MBE Question of the Week

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Civil Procedure – Post Trial Motions

An investor purchased stock through a corporation’s initial stock offering. When the price of the stock plummeted soon after the purchase, the investor sued the company in a federal district court, claiming that the company’s offering materials violated federal securities laws and seeking $1 million in damages. The investor’s suit proceeded to a bench trial. At the end of trial, the judge announced his findings of fact and conclusions of law and entered final judgment in favor of the corporation.

Four years later, the U.S. government brought charges against current and former members of the corporation’s board for bribing judges and jurors in suits involving the corporation. The charges described how the corporation had bribed the judge in the investor’s case to find in its favor. The investor now seeks relief from the judgment.

What is the best way for the investor to seek relief from the judgment?

A)  Move for a new trial. [27%]

B)  Move for judgment as a matter of law. [0%]

C)  Move for relief from a void judgment. [23%]

 D)  Move to set aside the judgment for fraud on the court. [50%]

Note: The percentage next to the answer indicates what percent of UWorld users selected that answer option.

Explanation

A party may use a variety of posttrial motions to challenge a final judgment entered by a federal court. Posttrial motions generally have fixed deadlines (see image above). However, a federal court may at any time:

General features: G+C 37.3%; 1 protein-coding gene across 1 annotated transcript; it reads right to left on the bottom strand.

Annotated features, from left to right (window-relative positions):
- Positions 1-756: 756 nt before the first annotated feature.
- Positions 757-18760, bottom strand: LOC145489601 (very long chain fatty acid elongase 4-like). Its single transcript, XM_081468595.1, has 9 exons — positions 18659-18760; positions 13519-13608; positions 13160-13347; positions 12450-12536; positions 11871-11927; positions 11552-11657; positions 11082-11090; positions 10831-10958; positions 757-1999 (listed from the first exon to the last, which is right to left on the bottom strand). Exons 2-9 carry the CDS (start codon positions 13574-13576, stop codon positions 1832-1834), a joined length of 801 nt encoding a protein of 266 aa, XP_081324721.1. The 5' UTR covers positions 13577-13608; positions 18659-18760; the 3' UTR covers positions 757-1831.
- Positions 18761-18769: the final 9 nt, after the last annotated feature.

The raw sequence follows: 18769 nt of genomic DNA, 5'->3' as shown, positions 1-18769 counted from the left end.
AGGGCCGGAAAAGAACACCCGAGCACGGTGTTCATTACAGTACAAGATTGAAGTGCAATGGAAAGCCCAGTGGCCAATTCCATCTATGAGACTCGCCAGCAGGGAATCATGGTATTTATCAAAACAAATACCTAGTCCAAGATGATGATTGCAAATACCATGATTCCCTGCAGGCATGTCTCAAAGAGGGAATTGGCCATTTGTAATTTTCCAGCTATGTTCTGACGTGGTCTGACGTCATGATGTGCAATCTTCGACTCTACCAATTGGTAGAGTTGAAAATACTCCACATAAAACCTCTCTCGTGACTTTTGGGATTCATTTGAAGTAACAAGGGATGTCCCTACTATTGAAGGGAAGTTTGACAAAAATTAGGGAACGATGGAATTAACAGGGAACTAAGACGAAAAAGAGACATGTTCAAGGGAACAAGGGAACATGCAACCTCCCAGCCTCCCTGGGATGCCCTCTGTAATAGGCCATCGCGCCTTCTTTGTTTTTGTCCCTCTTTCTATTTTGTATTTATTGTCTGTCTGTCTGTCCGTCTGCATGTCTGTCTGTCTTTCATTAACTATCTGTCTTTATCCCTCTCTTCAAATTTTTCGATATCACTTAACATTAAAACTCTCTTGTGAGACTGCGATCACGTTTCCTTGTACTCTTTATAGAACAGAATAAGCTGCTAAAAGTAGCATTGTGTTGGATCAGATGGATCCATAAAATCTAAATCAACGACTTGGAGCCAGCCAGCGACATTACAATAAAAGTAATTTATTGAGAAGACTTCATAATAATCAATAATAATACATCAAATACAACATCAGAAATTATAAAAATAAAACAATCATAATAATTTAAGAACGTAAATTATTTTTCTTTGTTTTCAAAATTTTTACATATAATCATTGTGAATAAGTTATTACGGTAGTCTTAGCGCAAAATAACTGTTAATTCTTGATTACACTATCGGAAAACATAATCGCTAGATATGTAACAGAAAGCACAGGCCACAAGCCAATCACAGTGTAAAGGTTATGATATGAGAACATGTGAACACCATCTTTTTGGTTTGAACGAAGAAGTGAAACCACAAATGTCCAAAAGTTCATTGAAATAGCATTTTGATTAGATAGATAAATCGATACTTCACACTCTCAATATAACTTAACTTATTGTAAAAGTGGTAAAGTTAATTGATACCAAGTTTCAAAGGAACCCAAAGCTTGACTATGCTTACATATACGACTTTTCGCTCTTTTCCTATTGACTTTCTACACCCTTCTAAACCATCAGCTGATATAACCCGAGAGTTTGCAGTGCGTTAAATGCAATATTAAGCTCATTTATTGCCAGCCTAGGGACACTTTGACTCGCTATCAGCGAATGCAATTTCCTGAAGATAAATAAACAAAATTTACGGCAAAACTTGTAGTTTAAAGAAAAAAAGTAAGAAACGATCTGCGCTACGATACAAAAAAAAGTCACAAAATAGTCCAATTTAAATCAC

• entertain an independent action to relieve a party from a judgment, order, or proceeding
  • grant relief as Congress directs in a federal statute or
  • set aside a judgment due to fraud on the court.

Fraud on the court occurs when the integrity of the court is corrupted due to egregious conduct by judicial officers—eg, fabrication of evidence by an attorney, bribery of a judge or juror (as alleged here). Therefore, the best way for the investor to seek relief from the judgment four years after it was entered is to move to set it aside for fraud on the court.

(Choice A) A motion for new trial must be made within 28 days after entry of the judgment—not four years later (as seen here).

(Choice B) A motion for judgment as a matter of law must be made before a case is submitted to a jury—not four years after a bench trial (as seen here). In a bench trial, a party should instead move for a judgment on partial findings if the plaintiff has failed to prove his/her case.

(Choice C) A party can seek relief from judgment on the ground that the judgment is void. This occurs when the court lacked subject-matter jurisdiction or violated due process by failing to give notice or an opportunity to be heard. Here, subject-matter jurisdiction existed because the claim arose under federal securities laws, and due process was satisfied since the investor could participate. Therefore, the judgment is not void.

Educational objective:

At any time, a federal court may (1) entertain an independent action to relieve a party from a judgment, order, or proceeding, (2) grant relief pursuant to a federal statute, or (3) set aside a judgment for fraud on the court.

References:

  • Fed. R. Civ. P. 60(d) (other powers to grant relief).
  • 11 Charles Alan Wright et al., Federal Practice and Procedure § 2870 (3d ed. 2020) (explaining fraud on the court). 
  • Kupferman v. Consol. Research & Mfg. Corp., 459 F.2d 1072, 1078 (2d Cir. 1972) (defining the scope of fraud on the court).
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